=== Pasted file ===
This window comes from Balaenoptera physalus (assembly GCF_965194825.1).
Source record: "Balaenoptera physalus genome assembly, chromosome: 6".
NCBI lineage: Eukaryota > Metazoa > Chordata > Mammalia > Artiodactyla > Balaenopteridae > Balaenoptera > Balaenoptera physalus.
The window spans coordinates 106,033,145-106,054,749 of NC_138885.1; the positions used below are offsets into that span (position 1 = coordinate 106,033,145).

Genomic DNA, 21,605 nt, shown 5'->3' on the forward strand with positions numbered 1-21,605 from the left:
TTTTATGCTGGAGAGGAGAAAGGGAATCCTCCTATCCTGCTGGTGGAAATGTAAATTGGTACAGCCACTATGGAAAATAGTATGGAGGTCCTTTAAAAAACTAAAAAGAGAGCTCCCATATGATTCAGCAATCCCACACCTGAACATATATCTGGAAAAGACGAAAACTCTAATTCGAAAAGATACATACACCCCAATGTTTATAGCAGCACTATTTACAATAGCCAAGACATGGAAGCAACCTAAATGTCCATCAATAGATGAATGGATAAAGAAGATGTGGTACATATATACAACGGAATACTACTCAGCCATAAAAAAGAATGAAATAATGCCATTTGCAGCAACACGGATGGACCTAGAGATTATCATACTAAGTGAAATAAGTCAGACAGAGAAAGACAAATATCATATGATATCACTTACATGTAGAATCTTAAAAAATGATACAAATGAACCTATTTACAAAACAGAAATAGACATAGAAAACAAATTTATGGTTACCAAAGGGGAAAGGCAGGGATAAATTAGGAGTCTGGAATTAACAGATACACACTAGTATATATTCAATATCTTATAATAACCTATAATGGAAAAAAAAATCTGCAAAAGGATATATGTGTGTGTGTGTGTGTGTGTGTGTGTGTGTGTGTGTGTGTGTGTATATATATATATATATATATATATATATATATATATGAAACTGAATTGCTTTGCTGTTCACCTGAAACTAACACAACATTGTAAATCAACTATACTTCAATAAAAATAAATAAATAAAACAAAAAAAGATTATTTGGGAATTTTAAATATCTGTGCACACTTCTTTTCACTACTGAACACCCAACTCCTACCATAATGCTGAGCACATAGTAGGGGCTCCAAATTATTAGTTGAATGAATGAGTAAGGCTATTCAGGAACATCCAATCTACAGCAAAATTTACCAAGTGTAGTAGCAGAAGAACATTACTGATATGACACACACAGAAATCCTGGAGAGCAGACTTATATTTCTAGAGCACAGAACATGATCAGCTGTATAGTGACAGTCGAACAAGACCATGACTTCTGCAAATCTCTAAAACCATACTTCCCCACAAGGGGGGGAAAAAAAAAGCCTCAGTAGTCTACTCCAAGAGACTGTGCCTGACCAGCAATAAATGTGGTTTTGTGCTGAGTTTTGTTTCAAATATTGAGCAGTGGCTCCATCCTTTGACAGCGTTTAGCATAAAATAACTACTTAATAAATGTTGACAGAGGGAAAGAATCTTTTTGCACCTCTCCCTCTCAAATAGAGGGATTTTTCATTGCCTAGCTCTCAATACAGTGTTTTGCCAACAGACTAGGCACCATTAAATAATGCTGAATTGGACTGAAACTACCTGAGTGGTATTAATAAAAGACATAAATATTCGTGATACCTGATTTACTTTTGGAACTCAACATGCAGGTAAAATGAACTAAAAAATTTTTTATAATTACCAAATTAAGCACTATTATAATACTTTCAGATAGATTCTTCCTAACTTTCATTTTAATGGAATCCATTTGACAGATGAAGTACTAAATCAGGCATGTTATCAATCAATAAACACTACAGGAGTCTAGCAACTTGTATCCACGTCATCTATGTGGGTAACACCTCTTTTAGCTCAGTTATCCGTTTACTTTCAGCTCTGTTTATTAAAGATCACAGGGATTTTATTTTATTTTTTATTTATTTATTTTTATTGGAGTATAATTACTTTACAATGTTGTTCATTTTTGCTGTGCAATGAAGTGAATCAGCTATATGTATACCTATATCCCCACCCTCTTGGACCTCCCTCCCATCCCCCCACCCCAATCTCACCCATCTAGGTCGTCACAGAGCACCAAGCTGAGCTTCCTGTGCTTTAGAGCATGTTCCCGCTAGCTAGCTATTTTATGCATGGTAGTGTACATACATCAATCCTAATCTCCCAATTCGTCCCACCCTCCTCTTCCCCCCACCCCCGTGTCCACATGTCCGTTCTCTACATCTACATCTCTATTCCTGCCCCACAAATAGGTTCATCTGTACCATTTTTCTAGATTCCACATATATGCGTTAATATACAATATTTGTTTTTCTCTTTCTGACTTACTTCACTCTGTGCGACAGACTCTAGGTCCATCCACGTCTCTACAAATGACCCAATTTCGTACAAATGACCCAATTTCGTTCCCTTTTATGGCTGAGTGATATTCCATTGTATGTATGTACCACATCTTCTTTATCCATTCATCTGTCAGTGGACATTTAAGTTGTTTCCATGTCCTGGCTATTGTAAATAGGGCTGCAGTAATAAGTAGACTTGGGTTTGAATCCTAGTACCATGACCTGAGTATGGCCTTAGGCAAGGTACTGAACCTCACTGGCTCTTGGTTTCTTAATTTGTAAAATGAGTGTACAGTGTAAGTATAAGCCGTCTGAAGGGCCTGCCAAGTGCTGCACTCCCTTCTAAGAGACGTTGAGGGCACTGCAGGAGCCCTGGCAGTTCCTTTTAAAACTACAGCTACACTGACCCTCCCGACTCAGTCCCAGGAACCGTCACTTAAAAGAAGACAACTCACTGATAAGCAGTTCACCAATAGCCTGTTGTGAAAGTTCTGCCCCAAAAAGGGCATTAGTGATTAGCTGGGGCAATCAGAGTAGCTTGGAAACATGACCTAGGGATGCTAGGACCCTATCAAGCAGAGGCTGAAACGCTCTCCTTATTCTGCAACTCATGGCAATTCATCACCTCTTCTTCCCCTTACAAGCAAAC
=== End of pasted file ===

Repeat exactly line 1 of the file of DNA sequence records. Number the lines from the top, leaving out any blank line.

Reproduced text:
This window comes from Balaenoptera physalus (assembly GCF_965194825.1).